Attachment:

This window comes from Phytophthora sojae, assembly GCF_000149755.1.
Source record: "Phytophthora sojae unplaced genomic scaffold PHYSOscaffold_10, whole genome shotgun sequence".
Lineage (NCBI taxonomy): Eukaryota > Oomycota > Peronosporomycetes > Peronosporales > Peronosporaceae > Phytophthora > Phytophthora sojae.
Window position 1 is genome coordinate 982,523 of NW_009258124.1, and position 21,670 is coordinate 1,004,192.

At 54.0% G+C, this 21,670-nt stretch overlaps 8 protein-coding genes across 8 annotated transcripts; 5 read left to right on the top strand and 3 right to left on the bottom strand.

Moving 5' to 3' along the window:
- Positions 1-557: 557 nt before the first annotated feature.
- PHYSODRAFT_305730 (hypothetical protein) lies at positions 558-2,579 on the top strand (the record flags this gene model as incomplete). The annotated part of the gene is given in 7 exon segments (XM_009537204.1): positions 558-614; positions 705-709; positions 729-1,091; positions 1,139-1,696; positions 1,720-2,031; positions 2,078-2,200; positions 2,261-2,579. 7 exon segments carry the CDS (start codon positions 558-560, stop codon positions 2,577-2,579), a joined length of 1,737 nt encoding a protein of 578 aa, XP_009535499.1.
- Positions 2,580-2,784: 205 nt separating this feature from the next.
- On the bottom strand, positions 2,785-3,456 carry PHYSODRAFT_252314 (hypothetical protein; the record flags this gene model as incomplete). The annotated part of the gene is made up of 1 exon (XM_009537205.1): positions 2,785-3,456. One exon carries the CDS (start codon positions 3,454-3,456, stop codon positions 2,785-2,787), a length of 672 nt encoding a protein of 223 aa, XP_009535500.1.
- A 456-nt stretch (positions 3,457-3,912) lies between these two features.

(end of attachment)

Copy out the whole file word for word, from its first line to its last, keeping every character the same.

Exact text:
This window comes from Phytophthora sojae, assembly GCF_000149755.1.
Source record: "Phytophthora sojae unplaced genomic scaffold PHYSOscaffold_10, whole genome shotgun sequence".
Lineage (NCBI taxonomy): Eukaryota > Oomycota > Peronosporomycetes > Peronosporales > Peronosporaceae > Phytophthora > Phytophthora sojae.
Window position 1 is genome coordinate 982,523 of NW_009258124.1, and position 21,670 is coordinate 1,004,192.

At 54.0% G+C, this 21,670-nt stretch overlaps 8 protein-coding genes across 8 annotated transcripts; 5 read left to right on the top strand and 3 right to left on the bottom strand.

Moving 5' to 3' along the window:
- Positions 1-557: 557 nt before the first annotated feature.
- PHYSODRAFT_305730 (hypothetical protein) lies at positions 558-2,579 on the top strand (the record flags this gene model as incomplete). The annotated part of the gene is given in 7 exon segments (XM_009537204.1): positions 558-614; positions 705-709; positions 729-1,091; positions 1,139-1,696; positions 1,720-2,031; positions 2,078-2,200; positions 2,261-2,579. 7 exon segments carry the CDS (start codon positions 558-560, stop codon positions 2,577-2,579), a joined length of 1,737 nt encoding a protein of 578 aa, XP_009535499.1.
- Positions 2,580-2,784: 205 nt separating this feature from the next.
- On the bottom strand, positions 2,785-3,456 carry PHYSODRAFT_252314 (hypothetical protein; the record flags this gene model as incomplete). The annotated part of the gene is made up of 1 exon (XM_009537205.1): positions 2,785-3,456. One exon carries the CDS (start codon positions 3,454-3,456, stop codon positions 2,785-2,787), a length of 672 nt encoding a protein of 223 aa, XP_009535500.1.
- A 456-nt stretch (positions 3,457-3,912) lies between these two features.